Craft Brew Alliance, a craft brewery rollup consisting of Widmer Brothers, Redhook, Kona and Omission, has been questioned in recent quarters by industry onlookers, partially because of its earnings results, but partially because of the rest of the craft beer industry. What would the future hold for the CBA in this new world where larger independent craft brewers received big investments to expand and where Big Beer is buying up regional breweries to grow their portfolios. Was it time for CBA to be acquired? Where was it going?
Well, amid all of this chin scratching, the CBA has started to build its future, centered around Kona — what’s been dubbed the Kona Plus strategy. The results in Q2 2016 are promising, as the CBA showed the largest net sales, shipments and depletions in the company’s history.
As a result of the strong topline growth and gross margin improvement in the second quarter, along with the anticipated incremental operational benefits in the second half of the year, CBA is maintaining its full-year guidance.
“Against a backdrop of increasing competition and dynamic industry change, CBA’s ability to deliver the largest net sales, depletions and shipments in our history while making steady improvements to our core business health, is tangible validation of our strategy,” said Andy Thomas, chief executive officer, CBA. “Our solid second quarter performance not only reflects significant progress in strengthening our topline by sustaining Kona’s remarkable growth and supporting it with a stronger regional portfolio of strategic partners, it starts to reveal the benefits of our gross margin investments.”
The company expects to end the year with capital expenditures between $19 million and $23 million to support strategic investments, which include the Portland brewery expansion and efficiency initiatives, the Kona brewery expansion, the Portsmouth brewery canning line and the new Redhook brewpub in Seattle. The increase in 2016 expenditures compared to last year’s guidance reflects the effect of lower-than-anticipated spend on active projects in 2015.
Select Q2 financial highlights
Net sales for the second quarter were $62.3 million, an increase of $3.7 million or 6.4 percent compared to the second quarter of 2015, primarily driven by a 3.9 percent increase in revenue per barrel and a 3 percent increase in overall shipments. The company also attributes the increase in net sales to fees earned from its alternating proprietorship with Appalachian Mountain Brewery, which began in the first quarter of 2016.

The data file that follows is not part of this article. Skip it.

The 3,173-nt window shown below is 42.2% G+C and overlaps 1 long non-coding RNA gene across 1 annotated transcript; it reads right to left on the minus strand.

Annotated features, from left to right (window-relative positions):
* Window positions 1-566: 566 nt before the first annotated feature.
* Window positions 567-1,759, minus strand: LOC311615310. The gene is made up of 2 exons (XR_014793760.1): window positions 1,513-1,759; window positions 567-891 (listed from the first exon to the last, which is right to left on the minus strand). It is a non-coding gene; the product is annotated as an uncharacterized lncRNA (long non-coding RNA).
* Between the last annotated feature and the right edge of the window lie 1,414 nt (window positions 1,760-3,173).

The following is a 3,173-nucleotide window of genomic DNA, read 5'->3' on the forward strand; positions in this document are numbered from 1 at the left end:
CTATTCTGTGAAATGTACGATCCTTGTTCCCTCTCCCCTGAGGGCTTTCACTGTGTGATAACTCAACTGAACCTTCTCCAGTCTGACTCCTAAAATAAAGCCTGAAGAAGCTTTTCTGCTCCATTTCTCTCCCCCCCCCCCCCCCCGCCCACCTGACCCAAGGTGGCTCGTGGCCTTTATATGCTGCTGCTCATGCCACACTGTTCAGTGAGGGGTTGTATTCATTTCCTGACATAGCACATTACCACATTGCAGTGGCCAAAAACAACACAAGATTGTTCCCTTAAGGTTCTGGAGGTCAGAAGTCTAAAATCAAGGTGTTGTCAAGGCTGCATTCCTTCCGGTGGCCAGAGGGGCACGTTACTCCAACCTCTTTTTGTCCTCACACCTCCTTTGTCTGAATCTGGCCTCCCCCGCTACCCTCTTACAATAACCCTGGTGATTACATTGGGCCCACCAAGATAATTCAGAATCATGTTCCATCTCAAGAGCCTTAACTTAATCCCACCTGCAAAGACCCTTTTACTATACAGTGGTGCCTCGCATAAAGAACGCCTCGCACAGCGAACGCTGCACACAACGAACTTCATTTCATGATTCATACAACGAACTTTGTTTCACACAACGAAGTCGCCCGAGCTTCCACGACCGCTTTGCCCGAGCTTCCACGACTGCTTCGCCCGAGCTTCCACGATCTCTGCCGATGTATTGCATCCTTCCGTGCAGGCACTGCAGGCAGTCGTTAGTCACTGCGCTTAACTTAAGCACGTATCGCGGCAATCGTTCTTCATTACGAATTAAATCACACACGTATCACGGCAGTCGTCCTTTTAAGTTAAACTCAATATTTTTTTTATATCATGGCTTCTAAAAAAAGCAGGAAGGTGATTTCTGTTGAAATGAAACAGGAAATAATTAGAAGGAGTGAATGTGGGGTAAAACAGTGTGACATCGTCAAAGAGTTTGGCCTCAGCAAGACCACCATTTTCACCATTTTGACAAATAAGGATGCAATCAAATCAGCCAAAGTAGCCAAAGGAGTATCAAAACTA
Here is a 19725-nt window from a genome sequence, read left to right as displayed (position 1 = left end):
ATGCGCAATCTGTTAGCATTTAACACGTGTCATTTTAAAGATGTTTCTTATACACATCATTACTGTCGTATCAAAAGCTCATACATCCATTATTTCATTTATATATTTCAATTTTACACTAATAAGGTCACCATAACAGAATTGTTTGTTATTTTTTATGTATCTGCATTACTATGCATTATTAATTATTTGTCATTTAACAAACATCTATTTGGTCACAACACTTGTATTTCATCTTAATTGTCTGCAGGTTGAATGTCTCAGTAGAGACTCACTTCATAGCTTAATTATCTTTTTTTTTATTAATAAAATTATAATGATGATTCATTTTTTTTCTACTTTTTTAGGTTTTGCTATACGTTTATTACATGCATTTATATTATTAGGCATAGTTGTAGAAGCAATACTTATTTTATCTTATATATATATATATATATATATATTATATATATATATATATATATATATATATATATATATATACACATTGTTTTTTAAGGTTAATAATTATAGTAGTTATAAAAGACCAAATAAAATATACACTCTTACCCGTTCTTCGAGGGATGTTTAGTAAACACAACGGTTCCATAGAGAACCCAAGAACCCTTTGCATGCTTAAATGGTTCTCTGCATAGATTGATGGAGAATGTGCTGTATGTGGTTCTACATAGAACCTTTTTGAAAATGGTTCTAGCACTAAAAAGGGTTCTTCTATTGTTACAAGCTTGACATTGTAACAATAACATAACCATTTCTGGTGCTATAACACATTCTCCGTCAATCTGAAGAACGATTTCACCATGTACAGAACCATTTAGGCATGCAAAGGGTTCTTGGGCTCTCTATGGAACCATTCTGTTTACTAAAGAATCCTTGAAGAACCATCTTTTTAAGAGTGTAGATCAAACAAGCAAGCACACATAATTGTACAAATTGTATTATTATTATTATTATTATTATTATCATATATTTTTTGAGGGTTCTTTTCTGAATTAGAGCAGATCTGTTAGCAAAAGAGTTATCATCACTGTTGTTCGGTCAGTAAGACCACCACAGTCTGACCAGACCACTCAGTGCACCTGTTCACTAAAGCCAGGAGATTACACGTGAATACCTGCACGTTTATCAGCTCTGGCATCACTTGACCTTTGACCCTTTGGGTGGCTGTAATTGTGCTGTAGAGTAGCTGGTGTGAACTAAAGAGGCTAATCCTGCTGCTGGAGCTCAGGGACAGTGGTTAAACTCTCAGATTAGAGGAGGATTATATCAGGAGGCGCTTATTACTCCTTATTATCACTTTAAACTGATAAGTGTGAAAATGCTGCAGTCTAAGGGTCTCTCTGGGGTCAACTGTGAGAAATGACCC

Shipments of owned and partnership beers increased by 10,700 barrels, or 4.7 percent, to 239,000 barrels, over the second quarter of 2015.
Depletions for Kona continued to outpace the growth of craft, increasing by 18 percent for the quarter and driving CBA’s overall depletion volume up by 3 percent for the quarter, compared to the same period in 2015.
Second quarter gross margin rate increased 100 basis points to 32.9 percent, compared to 31.9 percent for the second quarter last year, which led to a $1.8 million, or 9.7 percent, increase in gross profit. Beer gross margin rate increased 70 basis points to 35.3 percent in the second quarter, compared to 34.6 percent in the second quarter last year, which is mainly due to an increase in pricing and lower component costs.
“Looking at the balance of the year, we expect to see incremental gross margin improvement as we optimize key cost reduction projects completed in the first two quarters, including the Portland bottling line modernization and beer loss centrifuge and the Portsmouth canning line,” the company noted in its report.
Net income for the quarter was $2.3 million, an increase of $871,000 or 63 percent compared to the second quarter of 2015.
Year-to-date financial highlights
Net sales increased by 1.3 percent, primarily attributed to improved pricing, alternating proprietorship fees and increased guest counts at our brewpubs; partially offset by a decrease in overall shipment volumes.
Shipments of owned and partnership beers decreased by 5,400 barrels, or 1.4 percent, over the comparable period in 2015, due to the planned shutdown of its largest-volume brewery (Portland) in the first quarter of 2016 and continued competitive challenges faced by Redhook, Widmer Brothers and Omission. The second quarter decrease in shipments was offset by Kona, which increased shipments by 19.3 percent, as well as growth of Appalachian Mountain Brewery and Cisco.
Depletions for Kona increased by 19 percent, while overall depletions were flat compared to the same time period in 2015.